How small acts of kindness can do big things
A recent story out of Philadelphia reminds us that even small acts of kindness can go a long way.
Kate McClure and Johnny Bobbitt Jr. come from different worlds. But when circumstance would bring them together, a friendship would be forged that would have them helping one another.
McClure was driving home one night when her car ran out of gasoline and she was left stranded. Bobbitt, a homeless veteran, would come to her rescue. Instead of letting McClure walk alone at night, he told her to get back in her car and lock the doors.
He came back with gasoline. He used his last twenty dollars so a stranger could get home.
To many people, twenty dollars doesn’t sound like a lot of money. It’s a fraction of a cell phone bill, barely touches the cable, and isn’t enough to keep the lights on.
But for a homeless individual, that can be so much. It’s a meal to keep the stomach full, an article of clothing to help keep warm, or cab money if walking in the cold is too much.
Bobbitt gave it up so a stranger could get home.
In many instances, that would be the end of it. One act of kindness to help another, and the lives of each individual just continue on in separate directions.
For McClure though, that wasn’t the case.
She set up a GoFundMe page with an ambitious goal of $10,000. In the post, she stated her goal was to raise enough money for first and last month’s rent for an apartment, a reliable vehicle and expenses for a few months. It would be just enough to get Bobbitt on track and be able to get his life back together.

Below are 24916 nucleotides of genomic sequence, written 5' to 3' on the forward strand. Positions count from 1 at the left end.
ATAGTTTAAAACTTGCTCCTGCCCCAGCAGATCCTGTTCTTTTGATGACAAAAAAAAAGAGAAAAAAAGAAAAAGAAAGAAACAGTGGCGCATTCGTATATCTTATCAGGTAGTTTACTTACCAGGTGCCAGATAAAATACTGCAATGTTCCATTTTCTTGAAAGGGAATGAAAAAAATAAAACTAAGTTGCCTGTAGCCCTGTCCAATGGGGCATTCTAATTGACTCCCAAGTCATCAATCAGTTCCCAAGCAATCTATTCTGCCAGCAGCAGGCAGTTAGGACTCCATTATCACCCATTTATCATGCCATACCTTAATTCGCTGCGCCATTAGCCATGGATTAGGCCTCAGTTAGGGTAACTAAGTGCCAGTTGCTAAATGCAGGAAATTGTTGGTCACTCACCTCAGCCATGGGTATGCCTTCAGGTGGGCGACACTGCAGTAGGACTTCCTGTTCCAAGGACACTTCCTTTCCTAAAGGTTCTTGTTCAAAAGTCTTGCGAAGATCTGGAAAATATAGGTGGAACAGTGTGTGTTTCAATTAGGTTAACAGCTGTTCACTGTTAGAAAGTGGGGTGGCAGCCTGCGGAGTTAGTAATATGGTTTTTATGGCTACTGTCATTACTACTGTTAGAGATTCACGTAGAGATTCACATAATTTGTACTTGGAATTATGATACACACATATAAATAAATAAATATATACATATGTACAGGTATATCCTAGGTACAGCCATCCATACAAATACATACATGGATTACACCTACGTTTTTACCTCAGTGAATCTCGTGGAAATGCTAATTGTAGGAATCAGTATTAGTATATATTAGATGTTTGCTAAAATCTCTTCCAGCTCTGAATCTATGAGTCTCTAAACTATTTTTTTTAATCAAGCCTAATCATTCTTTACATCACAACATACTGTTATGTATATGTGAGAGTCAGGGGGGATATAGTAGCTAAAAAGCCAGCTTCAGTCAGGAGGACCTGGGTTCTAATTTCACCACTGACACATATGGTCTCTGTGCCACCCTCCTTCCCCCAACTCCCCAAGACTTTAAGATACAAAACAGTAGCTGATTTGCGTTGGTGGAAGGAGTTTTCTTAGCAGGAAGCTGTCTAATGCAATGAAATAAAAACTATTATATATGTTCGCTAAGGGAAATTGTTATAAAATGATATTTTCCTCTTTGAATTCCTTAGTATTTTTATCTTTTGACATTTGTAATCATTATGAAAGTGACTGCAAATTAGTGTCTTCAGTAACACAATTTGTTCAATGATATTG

In just two weeks, the fundraising campaign has exploded and raised more than $320,000.
During this time, McClure has brought food, water and gift cards to her new friend. Her and her boyfriend, Mark D’Amico, got him a hotel for Thanksgiving, bought him a computer, and have already started helping him.
At first glance, comparing dollar figures makes one donation look enormous versus the other. Twenty dollars doesn’t compare to hundreds of thousands. But there’s so much more here in play.
Bobbitt could have left this young woman to walk at night alone in the cold. He made a personal sacrifice. McClure could have just taken the money and never looked back. She’s kept giving back.
And the giving doesn’t stop there.
With the extra money, Bobbitt has already stated he wants to keep paying it forward to charitable causes such as helping homeless veterans.
In either instance, the giving wasn’t a great act in terms of effort. It wasn’t an enormous publicized display, such as when charity becomes a front for vanity in today’s society. It was a quiet act between strangers who saw others in need and came to their rescue.
And the giving hasn’t stopped there.
The world could learn a lot from these two human beings.